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The ‘Live’ Giant Robot Battle Was Edited and ‘Filmed Over a Number of Days’

"We aimed to create the most entertaining fight possible."

Samantha Cole

Remember the MegaBots? Of course you do, because they've been talking about this EPIC ROBOT BATTLE for more than two years, or what feels like several eternities.

Last night, all that hype culminated in an hour-long Twitch livestream showdown of Japan versus USA, where giant mech suits faced off in a battle as real as any WWE wrestling match. Team USA brought its 16-foot-tall, 12-ton, chainsaw-wielding "Eagle Prime" bot to the fight, while Japan's "KURATAS" mech by Suidobashi Heavy Industries stood at 13 feet and was half as heavy and gaudy. Both look like towering versions of the free Transformers knockoff toys you'd get in a fast food kid's meal, with humans operating them on the inside.

More than 22,000 people tuned into the livestream, a YouTube video has since garnered roughly 900,000 views, and the fight has been blogged by dozens of publications. Many of the top comments on YouTube suggest that the video is "FAKE," and Motherboard has confirmed with the fight's promoters that the livestream itself was not live and little of the production could be considered "real" in the traditional sense of how fights are usually fought and adjudicated.

I asked MegaBots' co-founder Matt Oehrlein about the allegations from commenters that the whole thing was "more scripted than wrestling." He told me that the duel took place over several days and cut for repairs.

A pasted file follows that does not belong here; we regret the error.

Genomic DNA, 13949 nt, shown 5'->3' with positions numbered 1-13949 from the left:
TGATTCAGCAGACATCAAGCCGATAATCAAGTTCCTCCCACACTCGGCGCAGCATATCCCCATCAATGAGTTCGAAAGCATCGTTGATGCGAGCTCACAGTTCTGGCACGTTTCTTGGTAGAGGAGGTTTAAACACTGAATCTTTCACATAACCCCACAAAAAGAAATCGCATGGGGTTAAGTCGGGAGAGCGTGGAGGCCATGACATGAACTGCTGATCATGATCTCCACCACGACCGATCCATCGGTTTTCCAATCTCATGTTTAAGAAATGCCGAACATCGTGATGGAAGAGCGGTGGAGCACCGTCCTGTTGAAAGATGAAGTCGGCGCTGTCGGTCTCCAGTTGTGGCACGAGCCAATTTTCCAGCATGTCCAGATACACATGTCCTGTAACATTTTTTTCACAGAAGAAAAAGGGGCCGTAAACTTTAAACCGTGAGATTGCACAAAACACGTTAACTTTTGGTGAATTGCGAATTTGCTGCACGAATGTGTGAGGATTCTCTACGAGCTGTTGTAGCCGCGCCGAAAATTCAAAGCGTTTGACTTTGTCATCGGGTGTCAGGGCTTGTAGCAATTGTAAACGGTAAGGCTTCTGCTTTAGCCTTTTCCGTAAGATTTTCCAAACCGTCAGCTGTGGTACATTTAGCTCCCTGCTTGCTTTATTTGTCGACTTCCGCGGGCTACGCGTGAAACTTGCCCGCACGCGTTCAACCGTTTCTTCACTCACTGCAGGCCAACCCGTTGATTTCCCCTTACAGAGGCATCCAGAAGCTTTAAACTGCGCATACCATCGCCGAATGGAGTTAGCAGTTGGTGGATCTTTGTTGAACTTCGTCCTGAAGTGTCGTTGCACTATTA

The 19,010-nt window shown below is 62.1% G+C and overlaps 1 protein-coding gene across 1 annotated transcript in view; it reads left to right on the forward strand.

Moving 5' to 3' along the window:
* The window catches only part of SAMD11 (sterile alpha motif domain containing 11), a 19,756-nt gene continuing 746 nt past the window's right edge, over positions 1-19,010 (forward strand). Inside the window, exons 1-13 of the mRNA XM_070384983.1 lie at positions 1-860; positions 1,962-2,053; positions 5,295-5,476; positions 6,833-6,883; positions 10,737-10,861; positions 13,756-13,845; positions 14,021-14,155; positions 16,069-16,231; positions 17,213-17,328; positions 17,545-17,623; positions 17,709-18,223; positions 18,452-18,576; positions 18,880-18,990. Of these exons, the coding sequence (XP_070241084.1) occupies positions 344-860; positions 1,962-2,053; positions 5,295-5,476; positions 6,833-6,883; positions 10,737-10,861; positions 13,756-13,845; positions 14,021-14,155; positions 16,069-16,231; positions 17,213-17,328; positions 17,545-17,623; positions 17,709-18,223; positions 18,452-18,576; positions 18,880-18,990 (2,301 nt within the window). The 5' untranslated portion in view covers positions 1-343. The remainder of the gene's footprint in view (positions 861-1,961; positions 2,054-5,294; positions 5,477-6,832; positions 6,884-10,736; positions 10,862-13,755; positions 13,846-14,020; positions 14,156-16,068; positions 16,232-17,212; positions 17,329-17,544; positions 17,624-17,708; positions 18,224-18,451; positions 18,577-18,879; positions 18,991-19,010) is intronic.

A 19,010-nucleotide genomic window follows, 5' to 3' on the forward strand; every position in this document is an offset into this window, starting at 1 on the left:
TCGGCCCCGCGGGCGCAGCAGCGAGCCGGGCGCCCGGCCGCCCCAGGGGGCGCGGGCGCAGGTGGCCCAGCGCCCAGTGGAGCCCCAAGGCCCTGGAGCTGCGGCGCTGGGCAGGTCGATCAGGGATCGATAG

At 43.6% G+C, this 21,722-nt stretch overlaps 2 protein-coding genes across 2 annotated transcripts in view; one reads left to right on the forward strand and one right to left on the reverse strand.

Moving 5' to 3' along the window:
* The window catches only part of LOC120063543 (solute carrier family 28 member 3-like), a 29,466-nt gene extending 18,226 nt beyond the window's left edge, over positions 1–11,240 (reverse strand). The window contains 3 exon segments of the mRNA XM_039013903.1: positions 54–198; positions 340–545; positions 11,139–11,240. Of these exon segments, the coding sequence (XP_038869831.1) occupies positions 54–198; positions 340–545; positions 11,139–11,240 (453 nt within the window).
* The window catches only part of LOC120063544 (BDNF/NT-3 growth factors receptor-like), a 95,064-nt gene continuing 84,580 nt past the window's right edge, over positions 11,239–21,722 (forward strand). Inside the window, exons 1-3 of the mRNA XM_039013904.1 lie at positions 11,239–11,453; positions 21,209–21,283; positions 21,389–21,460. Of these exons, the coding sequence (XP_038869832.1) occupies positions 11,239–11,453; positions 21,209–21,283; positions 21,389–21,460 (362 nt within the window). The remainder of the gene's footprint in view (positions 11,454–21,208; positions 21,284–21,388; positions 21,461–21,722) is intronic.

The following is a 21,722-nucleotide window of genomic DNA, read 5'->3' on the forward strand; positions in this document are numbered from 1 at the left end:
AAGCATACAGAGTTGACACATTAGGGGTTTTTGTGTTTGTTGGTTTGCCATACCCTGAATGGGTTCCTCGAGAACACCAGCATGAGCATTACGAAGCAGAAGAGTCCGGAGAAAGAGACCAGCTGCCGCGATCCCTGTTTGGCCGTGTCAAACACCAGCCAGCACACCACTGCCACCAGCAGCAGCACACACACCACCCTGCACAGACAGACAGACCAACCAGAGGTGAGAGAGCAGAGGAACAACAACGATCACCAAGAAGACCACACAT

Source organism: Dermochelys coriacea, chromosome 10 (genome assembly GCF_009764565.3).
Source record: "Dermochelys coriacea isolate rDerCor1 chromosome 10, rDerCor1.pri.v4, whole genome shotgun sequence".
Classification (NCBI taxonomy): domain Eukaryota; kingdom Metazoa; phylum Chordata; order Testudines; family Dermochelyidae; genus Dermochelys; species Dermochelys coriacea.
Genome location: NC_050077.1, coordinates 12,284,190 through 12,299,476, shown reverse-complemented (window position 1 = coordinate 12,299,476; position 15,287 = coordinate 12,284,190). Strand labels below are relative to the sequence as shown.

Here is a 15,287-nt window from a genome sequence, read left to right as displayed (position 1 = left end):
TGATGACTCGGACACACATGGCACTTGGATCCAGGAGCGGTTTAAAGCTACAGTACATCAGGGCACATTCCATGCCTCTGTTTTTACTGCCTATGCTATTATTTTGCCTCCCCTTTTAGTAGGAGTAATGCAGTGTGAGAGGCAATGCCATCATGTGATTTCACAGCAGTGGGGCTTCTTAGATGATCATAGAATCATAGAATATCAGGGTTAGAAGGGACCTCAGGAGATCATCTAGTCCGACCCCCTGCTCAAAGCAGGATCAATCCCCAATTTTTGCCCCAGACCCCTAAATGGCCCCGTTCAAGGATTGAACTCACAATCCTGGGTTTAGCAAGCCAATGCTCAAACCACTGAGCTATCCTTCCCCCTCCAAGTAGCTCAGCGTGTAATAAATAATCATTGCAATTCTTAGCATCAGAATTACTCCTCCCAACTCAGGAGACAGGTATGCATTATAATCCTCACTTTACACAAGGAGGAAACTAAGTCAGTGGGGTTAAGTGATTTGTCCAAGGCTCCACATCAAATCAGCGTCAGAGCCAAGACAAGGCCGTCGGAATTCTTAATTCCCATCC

"The duel was filmed over a number of days, but all of the repair time was cut out," Oehrlein said in an email. "The action was real and we aimed to create the most entertaining fight possible. We're letting the video speak for itself!"

Eagle Prime's fighting moves were pre-programmed, so the driver just needed to push a button to execute uppercuts and punches. Sticking people in these metal deathtraps seemed like an effort to crank up the danger factor—why not fight them remotely? Why is everyone so physically winded climbing in and out of these things?

Following several rounds of generalized prop-knocking by the two sides and their bots, Eagle Prime and KURATAS met. They made contact with one another briefly, and watching Prime's chainsaw slice up its opponent's fingers was kind of cool—until they tipped some suspiciously-placed scaffolding into what viewers were led to believe was the judges' table and the fight was called, somewhat inexplicably, for team USA.

Overall, the livestream featured the usual amount of "people in jumpsuits standing in a line with arms folded, shot from the ground" and "men yelling things like 'UNBELIEVABLE' into a headset microphone" before getting to the actual battle. It had the feel of early-2000s BattleBots, but with a lot more money and sincerity injected into the show, and none of the garage-made kitsch that made watching robots duel fun.

We're not opposed to the idea of giant battling robots, but nothing about this event felt "futuristic" or like anything more than an endless publicity grab. The "robots" are essentially souped-up cars and don't appear to push the envelope on anything, really. That the whole thing was designed for entertainment value and was heavily edited before being aired "live" means that the giant robot battle says very little about the current state of robotics and much more about creating a viral video.